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To: Cheburashka

So what you’re saying is that the States had the right to refuse to become a part of the Union, but once a part of that Union, they gave up their individual rights as soverign States? How very fascist of you.


109 posted on 12/07/2010 1:36:06 PM PST by paladin1_dcs
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To: paladin1_dcs

“Maybe I’m missing something here, but who said anything about abortion being a States Rights issue?”

Quite a few populist conservatives.


110 posted on 12/07/2010 1:37:48 PM PST by ari-freedom (Happy Chanuka! But also remember THAT day Dec 7, 1941.)
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To: mnehring
Your argument negates an important point as regards natural law, as expressed in the Declaration.

That whenever any Form of Government becomes destructive of these ends, it is the Right of the People to alter or to abolish it, and to institute new Government, laying its foundation on such principles and organizing its powers in such form, as to them shall seem most likely to effect their Safety and Happiness.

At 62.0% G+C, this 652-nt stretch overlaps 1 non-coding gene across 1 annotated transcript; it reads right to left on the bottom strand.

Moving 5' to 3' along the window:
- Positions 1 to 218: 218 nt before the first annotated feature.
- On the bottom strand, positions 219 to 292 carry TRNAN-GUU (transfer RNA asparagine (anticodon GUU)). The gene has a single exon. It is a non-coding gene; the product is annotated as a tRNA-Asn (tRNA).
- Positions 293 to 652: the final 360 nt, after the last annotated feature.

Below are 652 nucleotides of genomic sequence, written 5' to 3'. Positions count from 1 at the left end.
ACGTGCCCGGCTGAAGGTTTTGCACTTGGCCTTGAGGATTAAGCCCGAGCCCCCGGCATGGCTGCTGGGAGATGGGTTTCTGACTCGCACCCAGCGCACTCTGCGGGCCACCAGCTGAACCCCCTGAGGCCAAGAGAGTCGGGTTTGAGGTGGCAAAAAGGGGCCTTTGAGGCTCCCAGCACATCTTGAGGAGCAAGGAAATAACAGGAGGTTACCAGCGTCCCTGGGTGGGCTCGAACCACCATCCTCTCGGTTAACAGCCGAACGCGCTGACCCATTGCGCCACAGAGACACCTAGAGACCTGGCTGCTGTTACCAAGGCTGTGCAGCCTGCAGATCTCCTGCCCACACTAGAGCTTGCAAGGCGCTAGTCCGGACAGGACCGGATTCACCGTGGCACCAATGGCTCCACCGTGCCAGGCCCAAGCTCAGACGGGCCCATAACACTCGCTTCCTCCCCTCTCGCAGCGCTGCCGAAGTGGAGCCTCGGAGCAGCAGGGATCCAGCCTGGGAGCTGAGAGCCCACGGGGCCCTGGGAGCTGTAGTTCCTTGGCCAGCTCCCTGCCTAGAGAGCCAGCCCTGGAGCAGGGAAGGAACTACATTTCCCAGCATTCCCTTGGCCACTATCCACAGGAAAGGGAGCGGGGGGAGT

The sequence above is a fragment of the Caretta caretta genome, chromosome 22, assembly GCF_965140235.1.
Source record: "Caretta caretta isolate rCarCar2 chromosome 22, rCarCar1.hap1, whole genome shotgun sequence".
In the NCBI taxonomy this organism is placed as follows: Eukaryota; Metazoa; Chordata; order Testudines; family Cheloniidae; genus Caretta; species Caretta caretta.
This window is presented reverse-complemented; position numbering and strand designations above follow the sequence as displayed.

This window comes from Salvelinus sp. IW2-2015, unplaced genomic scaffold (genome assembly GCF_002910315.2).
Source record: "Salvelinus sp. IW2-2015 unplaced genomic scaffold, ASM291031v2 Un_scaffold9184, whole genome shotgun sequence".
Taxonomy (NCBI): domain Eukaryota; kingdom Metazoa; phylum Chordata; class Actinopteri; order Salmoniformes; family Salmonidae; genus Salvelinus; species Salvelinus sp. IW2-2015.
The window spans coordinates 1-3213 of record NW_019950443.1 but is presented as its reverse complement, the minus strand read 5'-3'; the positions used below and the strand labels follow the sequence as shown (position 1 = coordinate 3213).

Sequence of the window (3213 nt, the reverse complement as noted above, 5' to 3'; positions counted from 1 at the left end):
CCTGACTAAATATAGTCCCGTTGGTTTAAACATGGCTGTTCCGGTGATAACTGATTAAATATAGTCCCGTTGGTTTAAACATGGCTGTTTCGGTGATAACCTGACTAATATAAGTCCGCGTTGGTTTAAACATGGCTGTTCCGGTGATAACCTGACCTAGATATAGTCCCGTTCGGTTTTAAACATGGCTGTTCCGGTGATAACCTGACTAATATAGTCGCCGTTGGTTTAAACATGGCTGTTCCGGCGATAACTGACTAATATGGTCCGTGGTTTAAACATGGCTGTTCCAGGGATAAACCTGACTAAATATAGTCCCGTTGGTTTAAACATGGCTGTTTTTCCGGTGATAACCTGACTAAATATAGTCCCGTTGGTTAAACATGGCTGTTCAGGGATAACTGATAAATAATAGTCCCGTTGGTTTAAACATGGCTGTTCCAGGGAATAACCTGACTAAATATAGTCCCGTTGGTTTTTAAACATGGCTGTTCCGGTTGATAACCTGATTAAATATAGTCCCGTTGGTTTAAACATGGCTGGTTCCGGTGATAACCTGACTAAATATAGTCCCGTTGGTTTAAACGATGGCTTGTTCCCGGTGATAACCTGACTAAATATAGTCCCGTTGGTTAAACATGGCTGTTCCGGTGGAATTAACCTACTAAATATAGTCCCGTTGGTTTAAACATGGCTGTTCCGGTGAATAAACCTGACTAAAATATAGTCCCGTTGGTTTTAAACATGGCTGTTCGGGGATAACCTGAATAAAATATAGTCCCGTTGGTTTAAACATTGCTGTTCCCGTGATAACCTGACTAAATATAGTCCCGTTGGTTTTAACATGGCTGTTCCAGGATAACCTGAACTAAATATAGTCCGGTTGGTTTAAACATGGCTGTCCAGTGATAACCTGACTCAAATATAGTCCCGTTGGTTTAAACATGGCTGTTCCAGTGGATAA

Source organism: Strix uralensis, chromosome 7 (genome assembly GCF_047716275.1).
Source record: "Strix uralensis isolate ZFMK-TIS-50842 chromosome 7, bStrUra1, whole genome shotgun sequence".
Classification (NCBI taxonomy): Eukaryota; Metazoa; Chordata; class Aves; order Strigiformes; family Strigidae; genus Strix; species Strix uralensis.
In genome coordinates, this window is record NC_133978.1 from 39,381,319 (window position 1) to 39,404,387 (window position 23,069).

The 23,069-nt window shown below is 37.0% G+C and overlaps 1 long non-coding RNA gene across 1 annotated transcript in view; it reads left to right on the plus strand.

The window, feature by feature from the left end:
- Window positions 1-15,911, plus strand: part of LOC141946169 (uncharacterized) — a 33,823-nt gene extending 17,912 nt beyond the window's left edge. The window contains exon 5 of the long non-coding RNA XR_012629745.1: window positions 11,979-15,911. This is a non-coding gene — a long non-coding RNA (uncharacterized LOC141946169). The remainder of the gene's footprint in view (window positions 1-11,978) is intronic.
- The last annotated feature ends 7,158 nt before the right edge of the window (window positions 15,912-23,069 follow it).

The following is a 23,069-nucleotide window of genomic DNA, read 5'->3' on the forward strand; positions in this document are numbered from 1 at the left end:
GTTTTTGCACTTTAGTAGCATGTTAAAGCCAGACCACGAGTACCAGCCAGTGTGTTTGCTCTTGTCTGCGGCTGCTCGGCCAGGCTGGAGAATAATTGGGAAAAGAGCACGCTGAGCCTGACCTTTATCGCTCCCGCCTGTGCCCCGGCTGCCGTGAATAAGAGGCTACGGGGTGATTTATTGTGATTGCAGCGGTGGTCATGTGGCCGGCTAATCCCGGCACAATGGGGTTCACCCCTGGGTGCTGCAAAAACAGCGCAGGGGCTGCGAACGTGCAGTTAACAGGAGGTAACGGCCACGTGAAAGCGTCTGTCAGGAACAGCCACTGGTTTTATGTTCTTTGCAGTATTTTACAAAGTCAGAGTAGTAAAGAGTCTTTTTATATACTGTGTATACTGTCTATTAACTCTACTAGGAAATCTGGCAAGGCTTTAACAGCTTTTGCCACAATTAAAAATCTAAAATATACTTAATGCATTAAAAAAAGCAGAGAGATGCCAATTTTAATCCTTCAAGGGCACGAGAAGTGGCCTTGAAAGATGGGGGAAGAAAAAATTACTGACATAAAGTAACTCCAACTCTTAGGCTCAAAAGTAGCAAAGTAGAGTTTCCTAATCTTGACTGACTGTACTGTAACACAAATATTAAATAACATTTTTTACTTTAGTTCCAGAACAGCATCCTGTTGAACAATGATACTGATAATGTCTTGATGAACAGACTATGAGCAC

I would argue that the Declaration is held more "perpetual" than the Articles, considering the Creator it cites for its authority.

111 posted on 12/07/2010 1:40:26 PM PST by Carry_Okie (The environment is too complex and too important to manage by central planning.)
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To: ari-freedom

Actually they weren’t. That’s why they had to go back and fix it with the US Constitution. Think of it as US Articles of Confederation 2.0.


112 posted on 12/07/2010 1:40:36 PM PST by rockrr ("I said that I was scared of you!" - pokie the pretend cowboy)